Option 2: Javascript Cloak and Redirect

File: index.html

<a href='http://google.com/' name='http://yahoo.com'>Visit yahoo.com</a>
<script language="javascript">
_links = document.getElementsByTagName("a");
for(i=0;i<_links.length;i++) {
    if(_links[i].name) {
        docloak = function() {
            _cloak = this.href;
            this.href = this.name;
            this.innerHTML = _cloak;
        _links[i].oncontextmenu = docloak;                 
        _links[i].onclick = function() {
            window.location = this.name;
            return false;
        _tmp = _links[i].href;
        _links[i].href = _links[i].name;
        _links[i].name = _tmp;

How it works: Make a link as usual. Add the “name=” attribute and set it to whatever you want displayed in the status bar. The javascript code at the bottom of the file does the rest. Make sure you put the javascript code AFTER all of the links on the page. When the user hovers over the link, he will see whatever you set in the name attribute. As you can see, this technique allows you to control exactly what gets displayed in the status bar. If javascript is disabled, the user will see the real destination url, but that’s about the only downside.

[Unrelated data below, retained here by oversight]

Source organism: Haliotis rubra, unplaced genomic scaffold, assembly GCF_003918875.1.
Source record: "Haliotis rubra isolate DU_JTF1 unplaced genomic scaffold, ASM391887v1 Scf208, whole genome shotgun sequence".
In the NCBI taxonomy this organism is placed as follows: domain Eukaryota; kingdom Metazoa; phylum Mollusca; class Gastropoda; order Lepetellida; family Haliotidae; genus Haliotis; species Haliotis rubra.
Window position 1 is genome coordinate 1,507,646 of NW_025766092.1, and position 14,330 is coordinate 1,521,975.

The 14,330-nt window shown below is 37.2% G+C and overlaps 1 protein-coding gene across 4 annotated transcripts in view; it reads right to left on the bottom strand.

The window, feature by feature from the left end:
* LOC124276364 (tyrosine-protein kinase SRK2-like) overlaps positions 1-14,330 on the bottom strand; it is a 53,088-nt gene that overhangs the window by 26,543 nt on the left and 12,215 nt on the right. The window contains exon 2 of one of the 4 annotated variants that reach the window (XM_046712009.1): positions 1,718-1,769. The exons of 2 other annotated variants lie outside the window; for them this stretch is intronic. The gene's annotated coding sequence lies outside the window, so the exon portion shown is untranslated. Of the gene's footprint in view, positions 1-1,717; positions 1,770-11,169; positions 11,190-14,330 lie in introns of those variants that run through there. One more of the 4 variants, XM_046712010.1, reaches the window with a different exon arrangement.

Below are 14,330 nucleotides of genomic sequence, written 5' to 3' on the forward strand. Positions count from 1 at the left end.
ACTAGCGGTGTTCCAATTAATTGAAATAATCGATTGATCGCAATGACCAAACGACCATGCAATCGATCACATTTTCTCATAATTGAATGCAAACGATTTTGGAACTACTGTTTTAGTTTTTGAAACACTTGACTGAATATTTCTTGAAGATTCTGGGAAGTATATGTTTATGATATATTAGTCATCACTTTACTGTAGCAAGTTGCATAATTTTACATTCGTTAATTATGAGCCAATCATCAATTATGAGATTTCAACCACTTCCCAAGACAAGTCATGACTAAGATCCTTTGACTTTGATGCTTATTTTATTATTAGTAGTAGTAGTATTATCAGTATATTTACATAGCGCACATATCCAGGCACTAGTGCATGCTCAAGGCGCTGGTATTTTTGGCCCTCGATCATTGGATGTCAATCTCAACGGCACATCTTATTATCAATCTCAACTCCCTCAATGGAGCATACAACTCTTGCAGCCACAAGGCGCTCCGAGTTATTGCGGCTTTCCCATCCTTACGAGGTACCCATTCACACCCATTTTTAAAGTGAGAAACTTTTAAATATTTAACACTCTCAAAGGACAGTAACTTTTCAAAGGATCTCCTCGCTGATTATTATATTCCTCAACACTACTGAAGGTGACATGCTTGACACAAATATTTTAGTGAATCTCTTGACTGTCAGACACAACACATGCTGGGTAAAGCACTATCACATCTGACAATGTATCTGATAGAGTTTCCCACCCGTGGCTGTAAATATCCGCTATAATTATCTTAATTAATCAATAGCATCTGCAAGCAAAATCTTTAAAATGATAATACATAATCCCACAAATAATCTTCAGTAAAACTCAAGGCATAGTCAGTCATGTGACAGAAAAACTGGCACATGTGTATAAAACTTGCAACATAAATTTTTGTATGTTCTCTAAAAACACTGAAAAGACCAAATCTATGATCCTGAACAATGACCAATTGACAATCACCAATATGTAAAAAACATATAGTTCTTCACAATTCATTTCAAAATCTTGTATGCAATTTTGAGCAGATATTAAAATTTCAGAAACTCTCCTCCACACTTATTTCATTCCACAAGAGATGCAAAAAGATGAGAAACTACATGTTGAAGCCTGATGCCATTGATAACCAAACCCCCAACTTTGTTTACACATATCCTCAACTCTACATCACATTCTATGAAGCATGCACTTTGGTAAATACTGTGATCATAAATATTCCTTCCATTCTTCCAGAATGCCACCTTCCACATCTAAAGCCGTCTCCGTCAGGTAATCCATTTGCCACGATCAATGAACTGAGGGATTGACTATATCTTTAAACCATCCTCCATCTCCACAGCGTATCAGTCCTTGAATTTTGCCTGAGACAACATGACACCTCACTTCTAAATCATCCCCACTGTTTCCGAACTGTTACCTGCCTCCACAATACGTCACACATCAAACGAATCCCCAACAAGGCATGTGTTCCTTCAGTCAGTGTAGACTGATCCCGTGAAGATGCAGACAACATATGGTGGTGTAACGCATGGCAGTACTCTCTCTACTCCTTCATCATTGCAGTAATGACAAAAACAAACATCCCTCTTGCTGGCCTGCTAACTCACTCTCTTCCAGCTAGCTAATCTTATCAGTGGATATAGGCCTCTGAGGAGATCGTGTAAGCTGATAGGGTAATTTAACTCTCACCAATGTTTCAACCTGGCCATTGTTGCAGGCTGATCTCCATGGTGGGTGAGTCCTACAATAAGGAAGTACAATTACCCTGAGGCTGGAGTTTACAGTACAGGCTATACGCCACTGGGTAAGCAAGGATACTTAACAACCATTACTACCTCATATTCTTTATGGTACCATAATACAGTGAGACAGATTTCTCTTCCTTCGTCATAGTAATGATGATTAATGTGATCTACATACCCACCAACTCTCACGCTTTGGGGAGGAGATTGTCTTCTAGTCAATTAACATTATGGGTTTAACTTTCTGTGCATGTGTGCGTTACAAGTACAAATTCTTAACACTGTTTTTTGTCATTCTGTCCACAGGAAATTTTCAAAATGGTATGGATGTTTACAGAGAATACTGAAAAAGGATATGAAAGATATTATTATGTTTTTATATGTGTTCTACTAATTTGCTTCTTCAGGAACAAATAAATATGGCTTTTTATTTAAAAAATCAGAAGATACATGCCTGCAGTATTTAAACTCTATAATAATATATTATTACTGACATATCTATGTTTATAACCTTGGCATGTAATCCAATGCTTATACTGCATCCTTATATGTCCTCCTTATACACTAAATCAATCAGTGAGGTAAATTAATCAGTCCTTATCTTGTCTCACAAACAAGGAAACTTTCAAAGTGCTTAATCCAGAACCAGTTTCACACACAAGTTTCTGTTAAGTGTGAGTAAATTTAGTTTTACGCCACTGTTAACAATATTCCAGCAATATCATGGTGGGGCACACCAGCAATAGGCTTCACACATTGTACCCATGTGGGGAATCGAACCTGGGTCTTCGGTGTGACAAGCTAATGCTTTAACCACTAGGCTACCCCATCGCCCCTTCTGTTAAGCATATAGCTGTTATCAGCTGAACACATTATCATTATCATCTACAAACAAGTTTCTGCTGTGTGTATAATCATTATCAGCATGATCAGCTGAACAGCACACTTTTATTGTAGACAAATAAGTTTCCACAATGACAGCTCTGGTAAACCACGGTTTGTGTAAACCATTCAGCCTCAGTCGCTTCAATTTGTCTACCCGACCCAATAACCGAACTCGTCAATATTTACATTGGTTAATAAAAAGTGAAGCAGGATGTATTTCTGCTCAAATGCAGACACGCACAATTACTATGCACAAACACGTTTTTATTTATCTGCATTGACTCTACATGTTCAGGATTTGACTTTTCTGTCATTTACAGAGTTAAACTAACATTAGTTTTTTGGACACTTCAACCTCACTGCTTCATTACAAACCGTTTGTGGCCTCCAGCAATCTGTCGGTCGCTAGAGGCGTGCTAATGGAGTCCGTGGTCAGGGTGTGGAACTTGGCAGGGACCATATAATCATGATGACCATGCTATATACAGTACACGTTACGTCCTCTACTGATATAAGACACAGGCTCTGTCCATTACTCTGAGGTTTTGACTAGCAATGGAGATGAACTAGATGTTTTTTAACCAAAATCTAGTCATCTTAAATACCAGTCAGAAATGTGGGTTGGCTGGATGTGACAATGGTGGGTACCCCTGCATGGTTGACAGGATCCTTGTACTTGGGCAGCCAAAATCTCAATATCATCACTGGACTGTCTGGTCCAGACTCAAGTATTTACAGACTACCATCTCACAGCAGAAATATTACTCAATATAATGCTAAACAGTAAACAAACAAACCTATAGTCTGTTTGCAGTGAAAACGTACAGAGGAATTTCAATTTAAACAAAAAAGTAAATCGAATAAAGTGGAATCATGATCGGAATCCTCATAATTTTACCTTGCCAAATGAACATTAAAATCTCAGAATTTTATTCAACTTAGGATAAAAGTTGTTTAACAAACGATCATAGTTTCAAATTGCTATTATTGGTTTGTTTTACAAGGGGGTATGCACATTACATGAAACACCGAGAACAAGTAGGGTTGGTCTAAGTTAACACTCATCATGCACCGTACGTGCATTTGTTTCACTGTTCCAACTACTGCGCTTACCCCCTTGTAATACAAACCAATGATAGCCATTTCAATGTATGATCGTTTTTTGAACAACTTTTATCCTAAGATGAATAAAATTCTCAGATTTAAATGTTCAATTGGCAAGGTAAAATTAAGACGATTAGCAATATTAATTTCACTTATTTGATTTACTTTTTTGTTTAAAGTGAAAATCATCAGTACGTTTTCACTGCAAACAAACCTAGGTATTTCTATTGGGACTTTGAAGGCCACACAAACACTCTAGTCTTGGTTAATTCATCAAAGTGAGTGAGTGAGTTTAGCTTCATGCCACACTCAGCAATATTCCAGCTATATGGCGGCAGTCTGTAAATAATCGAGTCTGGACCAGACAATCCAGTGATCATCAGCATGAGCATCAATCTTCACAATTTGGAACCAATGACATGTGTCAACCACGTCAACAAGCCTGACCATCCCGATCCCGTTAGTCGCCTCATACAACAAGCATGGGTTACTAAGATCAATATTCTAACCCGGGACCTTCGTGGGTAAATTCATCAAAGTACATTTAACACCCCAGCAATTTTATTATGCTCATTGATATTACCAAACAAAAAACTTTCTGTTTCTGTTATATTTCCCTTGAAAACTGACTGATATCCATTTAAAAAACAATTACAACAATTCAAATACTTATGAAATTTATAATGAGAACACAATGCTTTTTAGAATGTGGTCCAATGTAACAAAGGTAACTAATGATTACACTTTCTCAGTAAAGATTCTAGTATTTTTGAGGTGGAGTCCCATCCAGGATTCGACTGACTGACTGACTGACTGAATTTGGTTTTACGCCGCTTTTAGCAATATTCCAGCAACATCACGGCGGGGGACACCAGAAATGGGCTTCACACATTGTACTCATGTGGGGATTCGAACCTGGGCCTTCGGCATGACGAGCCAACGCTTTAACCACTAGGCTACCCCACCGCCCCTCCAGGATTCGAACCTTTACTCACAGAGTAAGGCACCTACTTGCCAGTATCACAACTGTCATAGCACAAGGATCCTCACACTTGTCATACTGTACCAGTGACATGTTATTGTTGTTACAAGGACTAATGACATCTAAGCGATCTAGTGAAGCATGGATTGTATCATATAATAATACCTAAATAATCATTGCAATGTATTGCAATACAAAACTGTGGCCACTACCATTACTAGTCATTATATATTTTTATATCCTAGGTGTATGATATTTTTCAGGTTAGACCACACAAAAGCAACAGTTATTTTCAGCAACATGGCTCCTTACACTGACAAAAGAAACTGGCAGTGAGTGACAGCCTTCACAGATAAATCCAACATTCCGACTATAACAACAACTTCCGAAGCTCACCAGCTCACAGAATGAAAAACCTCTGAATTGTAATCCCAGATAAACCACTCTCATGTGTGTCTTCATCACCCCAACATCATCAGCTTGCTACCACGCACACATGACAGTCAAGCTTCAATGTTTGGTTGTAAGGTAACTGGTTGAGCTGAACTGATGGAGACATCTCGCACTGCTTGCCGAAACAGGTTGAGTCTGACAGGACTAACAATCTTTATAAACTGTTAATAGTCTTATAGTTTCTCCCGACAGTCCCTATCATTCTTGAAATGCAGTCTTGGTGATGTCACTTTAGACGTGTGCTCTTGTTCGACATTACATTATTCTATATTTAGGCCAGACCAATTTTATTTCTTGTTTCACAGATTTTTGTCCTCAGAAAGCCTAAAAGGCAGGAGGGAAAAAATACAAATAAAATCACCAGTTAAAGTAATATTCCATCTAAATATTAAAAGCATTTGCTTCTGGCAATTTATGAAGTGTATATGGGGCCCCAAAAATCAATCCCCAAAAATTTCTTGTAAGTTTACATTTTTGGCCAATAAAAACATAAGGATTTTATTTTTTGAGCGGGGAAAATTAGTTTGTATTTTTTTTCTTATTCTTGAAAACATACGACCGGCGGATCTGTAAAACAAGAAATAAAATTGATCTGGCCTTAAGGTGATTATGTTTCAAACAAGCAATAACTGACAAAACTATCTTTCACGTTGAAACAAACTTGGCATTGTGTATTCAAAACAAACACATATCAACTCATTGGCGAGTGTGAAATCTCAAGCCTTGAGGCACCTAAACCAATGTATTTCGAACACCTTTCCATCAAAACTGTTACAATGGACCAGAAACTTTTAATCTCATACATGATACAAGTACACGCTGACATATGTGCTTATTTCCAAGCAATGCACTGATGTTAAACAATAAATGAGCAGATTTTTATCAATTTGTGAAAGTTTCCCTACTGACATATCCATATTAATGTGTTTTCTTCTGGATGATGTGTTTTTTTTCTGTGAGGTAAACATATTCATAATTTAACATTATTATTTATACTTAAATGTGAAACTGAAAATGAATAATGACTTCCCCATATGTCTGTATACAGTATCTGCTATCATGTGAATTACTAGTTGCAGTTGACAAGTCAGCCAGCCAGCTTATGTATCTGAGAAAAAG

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  • Notmah Reelname

    If you are using the php redirect method your link doesn’t _have_ to end in php. Using apache’s AddHandler config in httpd.conf or .htaccess you can execute any extension through php. For example, with

    AddHandler application/x-httpd-php .com

    your php file (and link) could be:



    • True that. Changing Apache config works great. But I was saving that tip for ctrgenius.com

  • Thanks for the great tips. Got here from the PPV playbook forum post that you made while helping.


  • I discoveried something new about PHP\Scripts progamming for myself.


  • That’s an excellent article. I found this while searching for “Datafeed link cloaking” on Google.

    I’m going nuts with finding a link cloaking script that can help me cloak thousands of links on the fly. The only reason I wish to cloak links (if that’s the correct term) is to make external links look like internal links.